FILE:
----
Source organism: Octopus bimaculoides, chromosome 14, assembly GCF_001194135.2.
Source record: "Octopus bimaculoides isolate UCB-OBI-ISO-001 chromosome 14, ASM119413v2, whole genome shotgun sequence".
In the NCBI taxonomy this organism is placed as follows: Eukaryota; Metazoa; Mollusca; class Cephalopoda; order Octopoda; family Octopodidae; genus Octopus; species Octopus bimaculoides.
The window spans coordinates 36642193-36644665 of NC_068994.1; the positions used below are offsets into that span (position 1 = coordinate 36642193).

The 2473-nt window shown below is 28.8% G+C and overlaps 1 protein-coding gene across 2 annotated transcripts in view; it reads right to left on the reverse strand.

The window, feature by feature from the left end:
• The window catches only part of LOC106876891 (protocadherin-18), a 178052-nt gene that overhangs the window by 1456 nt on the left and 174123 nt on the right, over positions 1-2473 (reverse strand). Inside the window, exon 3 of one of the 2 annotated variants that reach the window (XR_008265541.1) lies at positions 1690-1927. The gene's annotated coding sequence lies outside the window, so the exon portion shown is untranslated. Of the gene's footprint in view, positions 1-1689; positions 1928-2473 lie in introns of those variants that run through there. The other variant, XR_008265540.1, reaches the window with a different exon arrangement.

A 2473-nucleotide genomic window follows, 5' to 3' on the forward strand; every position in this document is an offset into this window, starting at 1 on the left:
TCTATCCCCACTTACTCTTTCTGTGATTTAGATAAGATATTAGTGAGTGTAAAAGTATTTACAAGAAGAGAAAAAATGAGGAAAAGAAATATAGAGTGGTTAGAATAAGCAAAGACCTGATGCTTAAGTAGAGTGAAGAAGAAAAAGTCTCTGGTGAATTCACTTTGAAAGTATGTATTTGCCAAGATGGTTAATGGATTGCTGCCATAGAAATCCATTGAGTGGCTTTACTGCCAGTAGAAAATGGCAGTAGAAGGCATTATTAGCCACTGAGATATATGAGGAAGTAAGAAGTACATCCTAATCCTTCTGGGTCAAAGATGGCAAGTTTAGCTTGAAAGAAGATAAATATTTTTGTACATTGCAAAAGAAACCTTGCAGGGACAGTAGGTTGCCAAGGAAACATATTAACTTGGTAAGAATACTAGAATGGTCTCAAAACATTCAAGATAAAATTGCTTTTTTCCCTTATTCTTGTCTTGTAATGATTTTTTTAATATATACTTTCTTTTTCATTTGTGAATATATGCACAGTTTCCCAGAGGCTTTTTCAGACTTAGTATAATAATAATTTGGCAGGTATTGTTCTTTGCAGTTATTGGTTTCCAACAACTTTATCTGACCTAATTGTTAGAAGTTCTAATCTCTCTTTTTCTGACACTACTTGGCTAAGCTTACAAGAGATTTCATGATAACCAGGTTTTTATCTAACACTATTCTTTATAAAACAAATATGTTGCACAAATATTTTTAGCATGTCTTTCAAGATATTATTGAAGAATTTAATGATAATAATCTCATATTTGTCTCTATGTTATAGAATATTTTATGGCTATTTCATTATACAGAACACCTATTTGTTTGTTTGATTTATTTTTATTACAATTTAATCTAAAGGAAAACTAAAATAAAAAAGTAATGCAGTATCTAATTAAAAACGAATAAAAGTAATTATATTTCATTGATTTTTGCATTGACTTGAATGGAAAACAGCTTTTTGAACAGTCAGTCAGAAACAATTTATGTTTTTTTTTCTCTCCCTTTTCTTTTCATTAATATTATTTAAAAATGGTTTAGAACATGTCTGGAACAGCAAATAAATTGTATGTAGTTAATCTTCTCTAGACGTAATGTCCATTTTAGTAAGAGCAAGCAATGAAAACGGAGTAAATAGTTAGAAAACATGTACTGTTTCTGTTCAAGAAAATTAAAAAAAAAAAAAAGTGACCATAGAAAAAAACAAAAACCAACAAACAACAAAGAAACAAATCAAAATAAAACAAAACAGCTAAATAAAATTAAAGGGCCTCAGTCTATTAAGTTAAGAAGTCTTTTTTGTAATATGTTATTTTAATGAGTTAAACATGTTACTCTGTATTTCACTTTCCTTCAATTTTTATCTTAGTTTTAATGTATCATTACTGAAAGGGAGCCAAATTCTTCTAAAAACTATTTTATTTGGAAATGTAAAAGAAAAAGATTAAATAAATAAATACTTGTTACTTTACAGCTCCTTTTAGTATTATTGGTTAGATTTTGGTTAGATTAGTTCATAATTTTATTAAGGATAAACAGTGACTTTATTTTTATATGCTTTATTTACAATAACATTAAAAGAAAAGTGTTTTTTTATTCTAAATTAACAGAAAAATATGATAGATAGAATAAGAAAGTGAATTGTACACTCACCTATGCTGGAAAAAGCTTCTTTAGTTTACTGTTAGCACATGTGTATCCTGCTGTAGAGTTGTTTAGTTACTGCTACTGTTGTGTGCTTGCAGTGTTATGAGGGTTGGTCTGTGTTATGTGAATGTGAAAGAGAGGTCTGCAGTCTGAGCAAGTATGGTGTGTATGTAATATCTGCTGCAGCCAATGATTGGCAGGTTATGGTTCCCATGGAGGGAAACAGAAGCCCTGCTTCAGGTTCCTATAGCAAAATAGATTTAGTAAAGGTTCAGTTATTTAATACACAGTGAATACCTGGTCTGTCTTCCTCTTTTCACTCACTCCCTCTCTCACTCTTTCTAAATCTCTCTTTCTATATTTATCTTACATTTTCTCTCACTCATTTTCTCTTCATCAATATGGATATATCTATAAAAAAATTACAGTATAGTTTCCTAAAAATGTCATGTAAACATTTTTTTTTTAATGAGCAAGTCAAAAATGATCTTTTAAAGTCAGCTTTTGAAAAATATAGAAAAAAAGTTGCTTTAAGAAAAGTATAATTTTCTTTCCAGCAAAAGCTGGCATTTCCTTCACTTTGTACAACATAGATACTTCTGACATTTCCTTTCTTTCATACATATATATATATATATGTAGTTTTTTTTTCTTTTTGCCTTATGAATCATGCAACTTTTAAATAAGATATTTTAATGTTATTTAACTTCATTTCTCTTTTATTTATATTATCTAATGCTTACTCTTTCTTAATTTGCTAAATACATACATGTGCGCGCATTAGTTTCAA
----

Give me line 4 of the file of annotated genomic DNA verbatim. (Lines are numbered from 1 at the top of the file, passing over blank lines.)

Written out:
The window spans coordinates 36642193-36644665 of NC_068994.1; the positions used below are offsets into that span (position 1 = coordinate 36642193).